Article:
WNBA investigating Las Vegas Aces after every player received $100,000 in sponsorship

WNBA investigating Las Vegas Aces after every player received 0,000 in sponsorship


The WNBA is investigating the two-time defending champion Las Vegas Aces after every player on the roster received a $100,000 sponsorship deal.

On Friday, the Las Vegas Convention and Visitors Authority announced it would sponsor every player on a two-year deal that nets the player $100,000. The organization posted a video on social media of leadership telling the players as well.

In the video, tourism authority president and CEO Steve Hill told the players “the offer’s really simple: we want you to just play, we want you to keep repping Las Vegas, and if you get a three-peat, that’d be icing on the cake.’

The Las Vegas Review-Journal reported every player signed a contract that will have them “reach mutually agreeable opportunities for appearances on Las Vegas’ behalf,” and they will get gear to wear to promote the city.

However, each player signed a contract to “reach mutually agreeable opportunities for appearances on Las Vegas’ behalf.” The LVCVA will also provide players with Las Vegas-centric gear that they will be expected to wear to promote the city.

The deals were brokered directly with each player’s agents, the authority said, and not through the team so it would avoid breaking the WNBA’s salary cap rules. The team had no knowledge of the deal, according to the authority. However, a WNBA spokesperson confirmed to USA TODAY Sports the league has opened an investigation into the matter.

Why is WNBA investigating Las Vegas Aces?

The league did not specify why it is investigating the Aces, but it likely could be tied to whether the deal actually violates the salary cap, despite the sponsorship being similar to a name, imagine and likeness (NIL) deal for a college athlete. ESPN reported the league would look into if the deal “violates the spirit of the cap rules,” in that it would give the team a recruiting advantage and an extra incentive for players to sign with Las Vegas.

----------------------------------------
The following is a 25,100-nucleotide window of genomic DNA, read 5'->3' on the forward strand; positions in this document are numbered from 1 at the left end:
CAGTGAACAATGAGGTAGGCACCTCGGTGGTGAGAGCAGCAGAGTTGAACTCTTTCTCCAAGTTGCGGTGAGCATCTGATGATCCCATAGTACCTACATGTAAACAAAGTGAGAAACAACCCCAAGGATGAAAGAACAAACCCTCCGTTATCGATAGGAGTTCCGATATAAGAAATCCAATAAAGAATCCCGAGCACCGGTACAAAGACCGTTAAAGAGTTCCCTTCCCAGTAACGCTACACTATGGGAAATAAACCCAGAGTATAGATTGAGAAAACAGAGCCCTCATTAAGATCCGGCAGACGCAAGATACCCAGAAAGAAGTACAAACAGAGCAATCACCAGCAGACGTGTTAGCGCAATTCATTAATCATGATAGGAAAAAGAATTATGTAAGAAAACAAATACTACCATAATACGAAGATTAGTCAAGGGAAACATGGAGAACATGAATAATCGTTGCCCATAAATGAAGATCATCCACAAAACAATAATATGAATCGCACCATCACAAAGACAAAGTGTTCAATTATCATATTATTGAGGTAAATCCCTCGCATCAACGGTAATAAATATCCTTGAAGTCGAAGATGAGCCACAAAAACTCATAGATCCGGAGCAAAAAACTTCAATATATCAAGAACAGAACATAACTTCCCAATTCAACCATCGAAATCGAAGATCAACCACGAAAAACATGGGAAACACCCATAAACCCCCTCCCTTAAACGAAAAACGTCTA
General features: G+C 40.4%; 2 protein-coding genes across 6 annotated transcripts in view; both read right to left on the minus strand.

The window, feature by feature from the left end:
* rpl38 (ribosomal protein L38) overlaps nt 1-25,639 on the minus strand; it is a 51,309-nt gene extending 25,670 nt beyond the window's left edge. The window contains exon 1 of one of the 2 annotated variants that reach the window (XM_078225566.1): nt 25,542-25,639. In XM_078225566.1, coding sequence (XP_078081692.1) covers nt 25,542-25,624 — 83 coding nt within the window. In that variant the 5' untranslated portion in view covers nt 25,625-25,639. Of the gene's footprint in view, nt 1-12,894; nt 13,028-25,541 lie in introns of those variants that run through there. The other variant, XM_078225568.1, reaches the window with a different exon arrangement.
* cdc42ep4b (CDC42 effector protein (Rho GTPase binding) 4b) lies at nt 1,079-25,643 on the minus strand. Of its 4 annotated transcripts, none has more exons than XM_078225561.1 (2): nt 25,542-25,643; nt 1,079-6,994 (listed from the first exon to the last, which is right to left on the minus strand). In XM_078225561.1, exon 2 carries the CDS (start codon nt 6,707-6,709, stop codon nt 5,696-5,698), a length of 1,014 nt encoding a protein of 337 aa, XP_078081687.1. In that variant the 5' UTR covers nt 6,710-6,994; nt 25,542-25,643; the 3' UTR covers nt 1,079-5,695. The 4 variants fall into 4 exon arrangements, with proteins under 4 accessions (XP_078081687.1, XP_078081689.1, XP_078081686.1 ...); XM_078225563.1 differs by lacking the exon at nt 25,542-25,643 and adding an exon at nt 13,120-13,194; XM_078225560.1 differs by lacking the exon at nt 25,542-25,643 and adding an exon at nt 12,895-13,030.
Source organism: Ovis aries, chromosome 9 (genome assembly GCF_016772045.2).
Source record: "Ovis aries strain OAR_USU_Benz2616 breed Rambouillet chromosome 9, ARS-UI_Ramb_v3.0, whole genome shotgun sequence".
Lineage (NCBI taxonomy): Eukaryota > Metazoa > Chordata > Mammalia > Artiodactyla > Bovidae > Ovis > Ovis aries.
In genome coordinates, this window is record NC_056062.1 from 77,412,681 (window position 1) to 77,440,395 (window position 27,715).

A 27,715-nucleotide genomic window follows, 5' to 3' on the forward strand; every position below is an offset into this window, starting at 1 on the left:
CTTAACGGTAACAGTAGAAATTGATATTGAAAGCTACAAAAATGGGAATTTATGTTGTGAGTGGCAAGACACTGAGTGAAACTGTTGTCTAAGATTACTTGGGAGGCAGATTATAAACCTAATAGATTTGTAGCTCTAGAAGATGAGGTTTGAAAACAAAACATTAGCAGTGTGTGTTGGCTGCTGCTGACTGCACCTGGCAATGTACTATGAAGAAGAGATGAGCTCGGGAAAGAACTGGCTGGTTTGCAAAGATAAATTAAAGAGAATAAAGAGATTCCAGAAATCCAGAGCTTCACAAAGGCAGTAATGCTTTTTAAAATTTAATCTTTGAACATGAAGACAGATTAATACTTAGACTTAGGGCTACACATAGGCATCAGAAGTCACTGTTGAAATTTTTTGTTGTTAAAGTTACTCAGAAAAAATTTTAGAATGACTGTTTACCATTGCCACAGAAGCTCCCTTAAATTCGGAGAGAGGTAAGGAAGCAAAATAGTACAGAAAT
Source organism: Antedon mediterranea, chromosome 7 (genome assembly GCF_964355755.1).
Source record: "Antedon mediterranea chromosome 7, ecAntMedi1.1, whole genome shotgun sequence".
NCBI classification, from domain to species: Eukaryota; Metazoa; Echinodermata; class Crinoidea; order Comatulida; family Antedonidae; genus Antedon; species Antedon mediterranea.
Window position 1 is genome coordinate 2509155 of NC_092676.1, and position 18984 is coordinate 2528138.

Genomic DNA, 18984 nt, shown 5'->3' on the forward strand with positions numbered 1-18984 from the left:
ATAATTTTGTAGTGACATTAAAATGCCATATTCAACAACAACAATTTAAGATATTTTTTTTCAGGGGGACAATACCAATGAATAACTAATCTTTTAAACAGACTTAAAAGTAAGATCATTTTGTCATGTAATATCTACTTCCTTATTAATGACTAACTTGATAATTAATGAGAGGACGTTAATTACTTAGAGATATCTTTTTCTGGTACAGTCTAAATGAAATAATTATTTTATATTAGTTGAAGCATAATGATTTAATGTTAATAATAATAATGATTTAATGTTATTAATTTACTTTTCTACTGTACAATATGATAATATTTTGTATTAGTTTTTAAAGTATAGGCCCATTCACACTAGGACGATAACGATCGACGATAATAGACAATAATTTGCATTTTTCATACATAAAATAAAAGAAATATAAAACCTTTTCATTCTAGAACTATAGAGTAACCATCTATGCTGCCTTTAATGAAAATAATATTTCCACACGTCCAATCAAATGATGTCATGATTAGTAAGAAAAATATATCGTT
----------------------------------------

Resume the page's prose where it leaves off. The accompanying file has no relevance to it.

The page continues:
The WNBA salary cap is $1.4 million, and the deal with the Las Vegas Convention and Visitors Authority totals $1.2 million for the team.

The deal also is more money than half of the roster makes on their WNBA contract; six of the 12 players on the roster make under $100,000, according to Spotrac. A’ja Wilson and Kelsey Plum are the top earners at $200,000 each, while rookies Dyaisha Fair and Kate Martin will make $67,249 this season, the lowest on the team, according to the website.

Guard Sydney Colson, who according to Spotrac makes $76,535, said on social media it is “a life-changing investment.”

“We’re SO appreciative and love representing this city!” she said.

Aces coach, players react to investigation

Reports of the investigation surfaced during Las Vegas’ home win over the Los Angeles Sparks on Saturday. After the game, head coach Becky Hammon was asked about the deal. She noted how the Las Vegas Convention and Visitors Authority wanted the whole team to be sponsored and no team staff or front office personnel were contacted.

“From what I understand, is they wanted the whole team. So they went and called individuals, agents,” Hammon said. “I don’t know the details. I have nothing to do with it. The Aces don’t have anything to do with it. It’s just odd, but that’s basically what happened.”

Wilson said she learned about the investigation after the game and was puzzled by it.

“I don’t understand the investigation,” Wilson said. “I haven’t dived into it yet. I just looked at my phone and was like, ‘Oh, wow, just another day in the life of the Aces.’ We can’t ever start just normal, it’s always going to be something, and that’s OK.”

Wilson added on social media, “What happened to growing the game?”

Las Vegas was under WNBA investigation before the 2023 season. Hammon was suspended for the first two games of the season without pay and the team lost a 2025 first-round draft pick after the league ruled the Aces violated the workplace policies and league rules regarding player benefits. The WNBA said the Aces promised impermissible benefits in contract extension negotiations with former forward Dearica Hamby, and Hammon made comments to Hamby in relation to her pregnancy.

Las Vegas, which is attempting to go for the first WNBA Finals three-peat since the Houston Comets won the first four league titles in 1997-2000, is 2-0 this season.

Contributing: Jeff Zillgitt

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